The ministry, with support from UNICEF, the World Bank and GPE, developed the Equity Index to capture disparities in education.
The ministry used the index to identify the most disadvantaged areas and provided additional resources for targeted local government efforts, including the (re)enrollment of girls in school through the Girls’ Access To Education (GATE) program.
Comprehensive sexuality education for all
“Education is the backbone and driving force for achieving all development goals,” said Dr. Yung Kunthearith from the Ministry of Education, Cambodia, who shared his government’s commitment to ensuring education policies are inclusive and equal.
“Comprehensive sexuality education will be taught from grades 5 to 12. The Cambodian government is also focused on promoting hygiene and sanitation in schools, focusing on menstrual health care for girls.” He also highlighted that even though the education budgets have been under strain during the pandemic, Cambodia still prioritizes the importance of investing in education for all.
Supporting mental health, food security and menstrual hygiene
Applesta shared Human Touch Foundation’s support for adolescent girls during the pandemic, such as telephonic and in-person counseling, door-to-door delivery of anti-retrovirals (ARVs) and scaling up food security programs with support from the YouthLead Young Key Population Small Grants Program.
The foundation also initiated the EcoSwitch Campaign to support adolescent girls and young menstruators from rural communities across Goa with access to sustainable menstrual products.
At the end of the session, the audience shared their reflections and recommendations, with several key themes emerging: opportunities for adolescent girls to engage meaningfully with decision makers, supportive laws, policies and investment at the country level and the need for urgent cross-sectoral action.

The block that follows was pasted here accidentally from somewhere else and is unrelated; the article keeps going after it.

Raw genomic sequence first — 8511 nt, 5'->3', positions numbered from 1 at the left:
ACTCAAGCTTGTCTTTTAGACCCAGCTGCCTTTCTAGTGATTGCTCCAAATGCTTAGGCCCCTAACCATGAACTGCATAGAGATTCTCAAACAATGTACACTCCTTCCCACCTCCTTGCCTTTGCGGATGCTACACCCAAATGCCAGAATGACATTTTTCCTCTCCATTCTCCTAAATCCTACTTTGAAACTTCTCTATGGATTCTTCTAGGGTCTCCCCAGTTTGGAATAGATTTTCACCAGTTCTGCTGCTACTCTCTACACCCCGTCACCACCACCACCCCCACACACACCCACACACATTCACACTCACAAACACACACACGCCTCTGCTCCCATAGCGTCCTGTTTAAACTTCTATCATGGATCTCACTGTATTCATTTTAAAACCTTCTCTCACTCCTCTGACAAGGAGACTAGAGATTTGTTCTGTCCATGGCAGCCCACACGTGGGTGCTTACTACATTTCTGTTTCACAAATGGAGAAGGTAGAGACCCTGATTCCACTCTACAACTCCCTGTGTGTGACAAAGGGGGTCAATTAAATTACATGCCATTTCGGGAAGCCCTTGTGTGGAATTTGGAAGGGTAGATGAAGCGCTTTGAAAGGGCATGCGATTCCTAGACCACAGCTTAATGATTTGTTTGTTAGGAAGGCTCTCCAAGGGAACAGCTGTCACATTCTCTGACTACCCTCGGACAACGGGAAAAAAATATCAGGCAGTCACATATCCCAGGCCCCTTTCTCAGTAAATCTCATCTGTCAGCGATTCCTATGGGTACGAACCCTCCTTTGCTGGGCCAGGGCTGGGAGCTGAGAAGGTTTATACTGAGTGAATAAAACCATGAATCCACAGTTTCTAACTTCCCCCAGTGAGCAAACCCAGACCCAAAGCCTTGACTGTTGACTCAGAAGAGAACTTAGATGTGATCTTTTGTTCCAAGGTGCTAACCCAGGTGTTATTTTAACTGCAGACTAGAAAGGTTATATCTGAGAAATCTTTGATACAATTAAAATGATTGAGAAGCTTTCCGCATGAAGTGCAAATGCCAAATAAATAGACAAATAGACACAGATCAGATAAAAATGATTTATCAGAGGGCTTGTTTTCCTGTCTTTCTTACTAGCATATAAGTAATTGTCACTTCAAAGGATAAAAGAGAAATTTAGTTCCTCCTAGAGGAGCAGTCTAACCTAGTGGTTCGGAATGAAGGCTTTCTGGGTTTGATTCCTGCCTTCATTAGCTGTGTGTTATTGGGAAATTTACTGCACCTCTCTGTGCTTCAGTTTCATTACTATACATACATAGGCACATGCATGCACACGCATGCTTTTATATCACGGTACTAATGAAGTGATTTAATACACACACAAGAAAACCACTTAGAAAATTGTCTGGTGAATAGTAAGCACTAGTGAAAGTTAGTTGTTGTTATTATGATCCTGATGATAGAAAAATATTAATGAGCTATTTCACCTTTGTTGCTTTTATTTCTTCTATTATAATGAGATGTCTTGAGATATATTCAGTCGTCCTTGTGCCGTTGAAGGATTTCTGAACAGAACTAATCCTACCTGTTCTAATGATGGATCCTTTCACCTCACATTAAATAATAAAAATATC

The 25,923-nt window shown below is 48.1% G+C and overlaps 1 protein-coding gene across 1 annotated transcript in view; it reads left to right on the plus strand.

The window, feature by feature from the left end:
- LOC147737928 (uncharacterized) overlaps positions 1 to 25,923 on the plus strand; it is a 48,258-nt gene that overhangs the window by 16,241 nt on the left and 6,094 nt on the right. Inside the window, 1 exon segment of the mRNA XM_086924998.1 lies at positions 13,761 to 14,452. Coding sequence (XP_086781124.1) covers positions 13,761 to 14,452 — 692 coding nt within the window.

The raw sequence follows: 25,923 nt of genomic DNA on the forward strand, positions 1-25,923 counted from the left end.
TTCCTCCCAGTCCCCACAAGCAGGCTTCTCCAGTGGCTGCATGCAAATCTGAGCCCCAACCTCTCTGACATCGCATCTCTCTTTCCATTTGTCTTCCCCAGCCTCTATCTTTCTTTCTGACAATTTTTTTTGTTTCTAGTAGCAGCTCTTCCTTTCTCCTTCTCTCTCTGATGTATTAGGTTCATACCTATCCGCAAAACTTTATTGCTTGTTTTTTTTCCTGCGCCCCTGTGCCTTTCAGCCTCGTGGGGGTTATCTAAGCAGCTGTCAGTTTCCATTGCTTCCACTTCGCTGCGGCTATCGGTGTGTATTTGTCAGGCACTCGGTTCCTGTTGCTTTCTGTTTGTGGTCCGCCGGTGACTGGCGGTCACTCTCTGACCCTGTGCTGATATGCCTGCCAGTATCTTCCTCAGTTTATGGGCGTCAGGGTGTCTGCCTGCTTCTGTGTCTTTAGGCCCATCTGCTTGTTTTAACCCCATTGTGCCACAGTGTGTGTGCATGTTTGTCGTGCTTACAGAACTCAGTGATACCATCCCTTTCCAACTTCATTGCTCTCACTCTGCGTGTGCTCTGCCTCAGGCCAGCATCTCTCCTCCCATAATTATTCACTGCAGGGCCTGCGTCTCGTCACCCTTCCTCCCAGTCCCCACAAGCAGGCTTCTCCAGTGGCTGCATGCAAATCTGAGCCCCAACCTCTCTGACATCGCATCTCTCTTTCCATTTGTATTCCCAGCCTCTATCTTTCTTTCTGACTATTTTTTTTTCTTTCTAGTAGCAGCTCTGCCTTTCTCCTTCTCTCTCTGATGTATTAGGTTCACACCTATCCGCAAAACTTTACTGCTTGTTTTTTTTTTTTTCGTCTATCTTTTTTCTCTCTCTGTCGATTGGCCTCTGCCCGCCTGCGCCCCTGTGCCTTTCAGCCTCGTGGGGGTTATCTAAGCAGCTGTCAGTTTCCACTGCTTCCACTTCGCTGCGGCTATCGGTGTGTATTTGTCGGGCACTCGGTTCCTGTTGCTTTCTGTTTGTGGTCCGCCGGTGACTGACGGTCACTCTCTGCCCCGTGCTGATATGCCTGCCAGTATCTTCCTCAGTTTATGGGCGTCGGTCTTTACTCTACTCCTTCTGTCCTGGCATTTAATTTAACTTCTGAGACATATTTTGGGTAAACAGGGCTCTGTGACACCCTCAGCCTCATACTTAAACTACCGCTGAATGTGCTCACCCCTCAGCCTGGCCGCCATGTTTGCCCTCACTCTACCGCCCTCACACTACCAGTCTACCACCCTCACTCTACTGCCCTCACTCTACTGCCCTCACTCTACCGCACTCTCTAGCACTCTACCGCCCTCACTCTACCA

Tomoko Fukuda, regional director of IPPF ESEAOR, remarked, “Adolescent girls are the future … Your voices and needs matter. ”
Anh Duong emphasized, “It is time for us to act now for adolescent girls. Policies and programs must be intersectional and address all forms of discrimination faced by them.”
As Larisha aptly said, “… Please think of our needs. We are here, ready to be consulted on how to ensure responses capture the needs of adolescent girls and girls with disabilities.”
Watch the recording here.
About the Asia Pacific Working Group on Adolescent Girls
The Asia Pacific Working Group on Adolescent Girls is co-chaired by the International Planned Parenthood Federation East and South East Asia and Oceania Region (IPPF ESEAOR) and Plan International Asia-Pacific. Members include Asia Safe Abortion Partnership, CREA, Care Asia, Save the Children Asia, ECPAT International, GPE, Girls Not Brides, IPPF South Asia, Pacific Girl, Terre des Hommes, UNICEF, UN Women Asia and the Pacific Regional Office, UNFPA Asia and the Pacific Regional Office, YouthLead and YPEER Asia Pacific.